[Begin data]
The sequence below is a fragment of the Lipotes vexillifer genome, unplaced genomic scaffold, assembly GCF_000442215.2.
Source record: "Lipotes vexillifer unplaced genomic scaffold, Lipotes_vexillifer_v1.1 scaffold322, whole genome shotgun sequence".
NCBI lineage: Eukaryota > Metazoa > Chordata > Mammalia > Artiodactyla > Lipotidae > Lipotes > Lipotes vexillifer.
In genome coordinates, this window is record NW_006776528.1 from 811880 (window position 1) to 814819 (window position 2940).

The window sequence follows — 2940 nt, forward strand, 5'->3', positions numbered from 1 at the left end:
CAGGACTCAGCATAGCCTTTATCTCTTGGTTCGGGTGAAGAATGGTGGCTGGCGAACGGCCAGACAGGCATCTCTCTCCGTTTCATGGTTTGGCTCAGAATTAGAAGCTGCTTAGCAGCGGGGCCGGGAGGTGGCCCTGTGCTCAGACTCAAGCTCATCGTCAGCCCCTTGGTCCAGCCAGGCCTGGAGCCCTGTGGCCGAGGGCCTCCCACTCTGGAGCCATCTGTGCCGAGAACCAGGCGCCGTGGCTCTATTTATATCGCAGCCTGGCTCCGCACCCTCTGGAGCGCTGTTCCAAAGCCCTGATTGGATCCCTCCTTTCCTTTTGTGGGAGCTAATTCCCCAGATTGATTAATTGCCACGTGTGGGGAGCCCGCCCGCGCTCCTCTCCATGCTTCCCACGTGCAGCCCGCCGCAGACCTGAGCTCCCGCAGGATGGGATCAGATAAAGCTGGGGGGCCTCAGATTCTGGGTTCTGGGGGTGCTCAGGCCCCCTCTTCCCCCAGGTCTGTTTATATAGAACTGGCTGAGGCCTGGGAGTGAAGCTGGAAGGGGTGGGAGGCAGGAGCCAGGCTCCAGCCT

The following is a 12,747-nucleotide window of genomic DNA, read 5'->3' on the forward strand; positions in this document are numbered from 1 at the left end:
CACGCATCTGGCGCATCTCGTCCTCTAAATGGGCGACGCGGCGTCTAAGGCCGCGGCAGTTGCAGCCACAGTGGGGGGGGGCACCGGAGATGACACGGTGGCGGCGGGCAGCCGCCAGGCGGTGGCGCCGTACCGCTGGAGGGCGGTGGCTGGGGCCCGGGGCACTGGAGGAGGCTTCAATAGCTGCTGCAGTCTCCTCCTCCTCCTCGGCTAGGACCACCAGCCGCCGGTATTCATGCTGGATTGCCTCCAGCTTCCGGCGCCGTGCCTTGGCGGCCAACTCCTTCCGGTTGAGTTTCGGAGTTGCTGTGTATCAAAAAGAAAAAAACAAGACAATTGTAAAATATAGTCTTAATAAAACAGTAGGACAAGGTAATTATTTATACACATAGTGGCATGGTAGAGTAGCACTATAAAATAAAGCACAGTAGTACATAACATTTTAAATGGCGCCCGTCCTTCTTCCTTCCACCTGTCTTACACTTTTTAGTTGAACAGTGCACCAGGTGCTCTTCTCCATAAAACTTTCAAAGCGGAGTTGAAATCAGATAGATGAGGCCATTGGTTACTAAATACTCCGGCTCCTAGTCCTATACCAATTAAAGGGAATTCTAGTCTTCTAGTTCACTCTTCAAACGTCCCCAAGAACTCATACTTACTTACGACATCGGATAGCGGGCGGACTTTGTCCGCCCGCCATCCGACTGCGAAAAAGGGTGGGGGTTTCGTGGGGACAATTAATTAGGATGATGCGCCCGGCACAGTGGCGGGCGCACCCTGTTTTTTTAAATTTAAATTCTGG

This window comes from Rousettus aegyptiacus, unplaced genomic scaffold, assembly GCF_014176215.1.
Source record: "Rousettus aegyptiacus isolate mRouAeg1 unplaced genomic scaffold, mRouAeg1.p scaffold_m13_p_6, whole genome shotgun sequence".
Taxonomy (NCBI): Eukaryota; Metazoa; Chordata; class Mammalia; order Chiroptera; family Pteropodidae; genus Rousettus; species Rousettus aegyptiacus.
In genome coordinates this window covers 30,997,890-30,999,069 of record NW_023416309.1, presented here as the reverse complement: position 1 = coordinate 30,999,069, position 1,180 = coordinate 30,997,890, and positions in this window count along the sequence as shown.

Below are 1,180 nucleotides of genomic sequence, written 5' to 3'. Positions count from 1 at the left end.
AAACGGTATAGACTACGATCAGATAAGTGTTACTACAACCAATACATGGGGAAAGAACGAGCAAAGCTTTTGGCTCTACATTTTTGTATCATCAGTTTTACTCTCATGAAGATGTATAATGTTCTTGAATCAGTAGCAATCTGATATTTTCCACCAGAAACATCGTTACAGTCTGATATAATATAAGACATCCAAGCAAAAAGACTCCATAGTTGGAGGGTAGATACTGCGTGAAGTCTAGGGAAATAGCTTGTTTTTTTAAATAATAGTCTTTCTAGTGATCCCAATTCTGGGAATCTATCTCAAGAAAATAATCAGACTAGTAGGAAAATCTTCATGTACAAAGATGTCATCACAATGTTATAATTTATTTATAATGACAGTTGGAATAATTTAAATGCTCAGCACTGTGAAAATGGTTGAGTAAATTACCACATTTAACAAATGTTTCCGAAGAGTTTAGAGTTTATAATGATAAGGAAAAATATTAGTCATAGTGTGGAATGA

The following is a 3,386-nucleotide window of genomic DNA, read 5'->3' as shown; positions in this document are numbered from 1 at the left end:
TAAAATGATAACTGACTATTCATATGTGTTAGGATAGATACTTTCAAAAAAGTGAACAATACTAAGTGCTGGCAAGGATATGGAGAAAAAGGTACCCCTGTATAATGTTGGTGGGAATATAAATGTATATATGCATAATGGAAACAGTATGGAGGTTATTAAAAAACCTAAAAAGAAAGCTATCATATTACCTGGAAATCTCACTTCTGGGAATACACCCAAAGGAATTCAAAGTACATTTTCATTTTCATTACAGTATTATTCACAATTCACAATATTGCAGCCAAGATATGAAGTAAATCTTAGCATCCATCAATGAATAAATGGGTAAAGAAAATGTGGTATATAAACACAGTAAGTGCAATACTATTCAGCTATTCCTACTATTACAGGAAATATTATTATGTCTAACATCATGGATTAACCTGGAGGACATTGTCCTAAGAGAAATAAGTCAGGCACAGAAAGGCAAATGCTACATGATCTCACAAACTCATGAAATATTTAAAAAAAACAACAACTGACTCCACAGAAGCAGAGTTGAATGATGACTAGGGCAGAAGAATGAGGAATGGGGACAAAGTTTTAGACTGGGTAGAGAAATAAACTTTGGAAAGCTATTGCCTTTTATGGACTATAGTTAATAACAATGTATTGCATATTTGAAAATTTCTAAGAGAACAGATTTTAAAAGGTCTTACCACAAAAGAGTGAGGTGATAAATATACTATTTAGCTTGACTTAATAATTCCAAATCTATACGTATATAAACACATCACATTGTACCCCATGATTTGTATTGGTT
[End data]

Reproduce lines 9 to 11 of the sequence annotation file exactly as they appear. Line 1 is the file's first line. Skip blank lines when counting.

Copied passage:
This window comes from Rousettus aegyptiacus, unplaced genomic scaffold, assembly GCF_014176215.1.
Source record: "Rousettus aegyptiacus isolate mRouAeg1 unplaced genomic scaffold, mRouAeg1.p scaffold_m13_p_6, whole genome shotgun sequence".
Taxonomy (NCBI): Eukaryota; Metazoa; Chordata; class Mammalia; order Chiroptera; family Pteropodidae; genus Rousettus; species Rousettus aegyptiacus.